Perfume: The Story of a Murderer (2006)

DailyView: Day 318, Movie 453

Perfume: The Story of a Murderer is a film where I am not sure how to feel. I am torn about how to review or grade this movie, because there are some moments where the film is absolutely mesmerizing and other times it is like a parody.

The film followed the life of Jean-Baptiste Grenouille (Ben Whishaw), from birth to death. Grenouille was born with a miraculous sense of smell and a determination to survive. This film was taking place in 18th Century France so the feel of the film was already one of grubbiness and you could almost smell the odor in the mass of people. One could only guess on what the smell was like for someone with super smell like Grenouille.

So he would become a perfumer because he was desperately looking to recreate the aroma of a woman that he accidentally smothered and killed. The scent of her final moments haunted Grenouille and sent him on his life’s work.

He began his mission by grabbing women and killing them, trying to distill their essence into a perfume to capture the scent that he had experienced at the end of the woman’s life. He was not having any success, but he continued on his murderous mission.

When he came across Laura Richis (Rachel Hurd-Wood), the beautiful, red-headed daughter of wealthy nobleman Antoine Richis (Alan Rickman), Grenouille decided that she would be the “thirteenth” scent he collected and would be the focus of his perfume. Desperate to protect his daughter, Antoine swept her away, placing her under lock and key, but it was all for naught as Grenouille was able to find her and kill her anyway.

While there are some gruesome imagery used in the film, much of the film was beautifully registered by the team. The look of the movie was one of the strongest and most compelling parts of Perfume. At times it felt like a car wreck that you simply cannot take your eyes off.

Performances were top notch. Ben Whishaw was frightening as this bizarre perfumer and it is always great to see Alan Rickman. Dustin Hoffman is in the film too as Giuseppe Baldini, a perfumer who worked out a deal with Grenouille to teach him the skills he needed. Hoffman was so out of place here that every time he was on screen, I thought, “hey, it’s Dustin Hoffman.” That was not what you want for an actor.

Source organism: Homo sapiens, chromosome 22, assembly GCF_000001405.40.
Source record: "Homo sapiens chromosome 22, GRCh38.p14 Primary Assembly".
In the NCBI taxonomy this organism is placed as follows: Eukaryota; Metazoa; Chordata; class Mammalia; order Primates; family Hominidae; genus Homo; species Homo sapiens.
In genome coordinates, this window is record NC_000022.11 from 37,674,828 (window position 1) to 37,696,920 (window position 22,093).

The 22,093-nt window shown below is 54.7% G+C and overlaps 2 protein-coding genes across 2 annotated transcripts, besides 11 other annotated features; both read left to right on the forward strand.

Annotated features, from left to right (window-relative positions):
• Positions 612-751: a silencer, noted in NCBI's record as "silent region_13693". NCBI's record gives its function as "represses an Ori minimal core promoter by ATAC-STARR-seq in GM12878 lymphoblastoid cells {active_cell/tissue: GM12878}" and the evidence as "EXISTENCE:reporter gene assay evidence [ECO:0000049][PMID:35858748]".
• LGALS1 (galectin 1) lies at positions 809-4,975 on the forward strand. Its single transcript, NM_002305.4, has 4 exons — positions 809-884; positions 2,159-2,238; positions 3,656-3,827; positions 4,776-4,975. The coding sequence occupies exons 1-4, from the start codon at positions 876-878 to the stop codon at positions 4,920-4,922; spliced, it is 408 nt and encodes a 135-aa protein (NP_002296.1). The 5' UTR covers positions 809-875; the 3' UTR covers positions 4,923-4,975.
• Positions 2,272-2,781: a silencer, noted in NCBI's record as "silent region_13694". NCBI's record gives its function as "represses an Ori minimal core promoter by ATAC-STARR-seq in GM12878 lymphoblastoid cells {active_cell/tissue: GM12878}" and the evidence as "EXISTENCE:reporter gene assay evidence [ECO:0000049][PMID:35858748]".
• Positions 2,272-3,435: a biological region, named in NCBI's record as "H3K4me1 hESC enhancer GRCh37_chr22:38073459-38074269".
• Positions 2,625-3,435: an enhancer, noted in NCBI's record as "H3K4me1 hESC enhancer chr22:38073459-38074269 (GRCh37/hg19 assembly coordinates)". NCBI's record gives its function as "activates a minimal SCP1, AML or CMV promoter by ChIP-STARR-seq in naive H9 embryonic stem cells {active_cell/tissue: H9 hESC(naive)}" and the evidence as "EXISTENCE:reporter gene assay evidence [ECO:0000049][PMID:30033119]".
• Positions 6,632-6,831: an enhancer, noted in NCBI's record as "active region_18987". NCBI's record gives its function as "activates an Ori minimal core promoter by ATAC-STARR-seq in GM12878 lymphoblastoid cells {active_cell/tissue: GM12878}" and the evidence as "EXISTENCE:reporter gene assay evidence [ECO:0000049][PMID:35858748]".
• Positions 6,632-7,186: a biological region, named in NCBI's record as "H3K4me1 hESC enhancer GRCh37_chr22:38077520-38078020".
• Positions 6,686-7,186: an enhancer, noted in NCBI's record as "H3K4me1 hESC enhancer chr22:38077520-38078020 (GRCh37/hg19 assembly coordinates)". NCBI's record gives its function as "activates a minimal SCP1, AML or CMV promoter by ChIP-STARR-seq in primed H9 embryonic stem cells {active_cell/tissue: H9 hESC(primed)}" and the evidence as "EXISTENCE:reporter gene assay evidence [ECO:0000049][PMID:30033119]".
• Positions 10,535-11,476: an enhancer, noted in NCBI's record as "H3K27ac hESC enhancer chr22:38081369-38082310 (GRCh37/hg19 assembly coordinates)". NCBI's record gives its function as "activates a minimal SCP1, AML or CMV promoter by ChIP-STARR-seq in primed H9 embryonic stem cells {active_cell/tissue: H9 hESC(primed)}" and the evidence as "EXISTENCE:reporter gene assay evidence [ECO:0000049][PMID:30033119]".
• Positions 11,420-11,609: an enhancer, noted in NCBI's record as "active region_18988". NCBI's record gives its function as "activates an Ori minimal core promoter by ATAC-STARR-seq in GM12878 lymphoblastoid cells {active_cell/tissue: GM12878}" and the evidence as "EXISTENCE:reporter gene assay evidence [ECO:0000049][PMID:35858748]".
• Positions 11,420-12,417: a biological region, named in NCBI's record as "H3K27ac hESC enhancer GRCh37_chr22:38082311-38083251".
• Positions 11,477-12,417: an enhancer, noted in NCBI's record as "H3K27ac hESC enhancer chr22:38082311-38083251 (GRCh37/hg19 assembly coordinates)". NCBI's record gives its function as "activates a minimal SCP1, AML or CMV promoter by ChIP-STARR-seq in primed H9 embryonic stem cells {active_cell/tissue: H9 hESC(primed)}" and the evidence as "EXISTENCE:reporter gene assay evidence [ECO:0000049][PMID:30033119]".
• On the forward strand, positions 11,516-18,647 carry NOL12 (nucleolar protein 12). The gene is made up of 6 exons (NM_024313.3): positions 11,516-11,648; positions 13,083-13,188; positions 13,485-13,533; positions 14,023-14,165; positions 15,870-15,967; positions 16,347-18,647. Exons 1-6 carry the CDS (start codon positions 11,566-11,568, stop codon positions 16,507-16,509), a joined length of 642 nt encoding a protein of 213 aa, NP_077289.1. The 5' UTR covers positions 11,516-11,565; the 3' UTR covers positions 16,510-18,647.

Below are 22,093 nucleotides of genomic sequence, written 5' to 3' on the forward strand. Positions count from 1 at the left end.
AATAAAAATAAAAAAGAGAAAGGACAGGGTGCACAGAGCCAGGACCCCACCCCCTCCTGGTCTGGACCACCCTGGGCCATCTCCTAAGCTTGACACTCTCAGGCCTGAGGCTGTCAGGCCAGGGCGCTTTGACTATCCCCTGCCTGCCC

The problem was that there were so many moments in this movie that were so ridiculous that it took me right out of the film. There was a moment when the newborn baby, who had been born and deserted beneath a fish market table, was taken to an orphanage. Other kids sensed something wrong with the baby as when one of the kids reached down to see if it was alive, the baby grabbed his finger and pulled it to his nose so he could small it. It looked as ridiculous as it sounds.

There are too many silly scenes like that scattered throughout the movie that end up making this feel more like a spoof than a psychological thriller. And speaking of spoofs, the third act conclusion is perhaps one of the stupidest things I have ever seen in a movie. I was totally out after this. I will not spoil it, but the finale of this storyline was just laughable. However, I did like the final resolution of the character of Grenouille.

Perfume: The Story of a Murderer has its moments that transcends the film, but way too many scenes that play against the story that is being told.

2 thoughts on “Perfume: The Story of a Murderer (2006)

  1. I really quite liked this film- the film’s music score is utterly sublime and I listen to it quite often. Sure, the film is odd in places but its really an adult fairy tale so should be accepted as that, rather than as something literal.

    If Guillermo del Toro had directed this, critics would be falling all over themselves praising it to the rafters.

    Liked by 1 person

    • I do agree that directors some times get positive reviews because of who they are. I don’t necessarily think it would affect my opinion on the film, but I am glad you enjoyed it.

      Like

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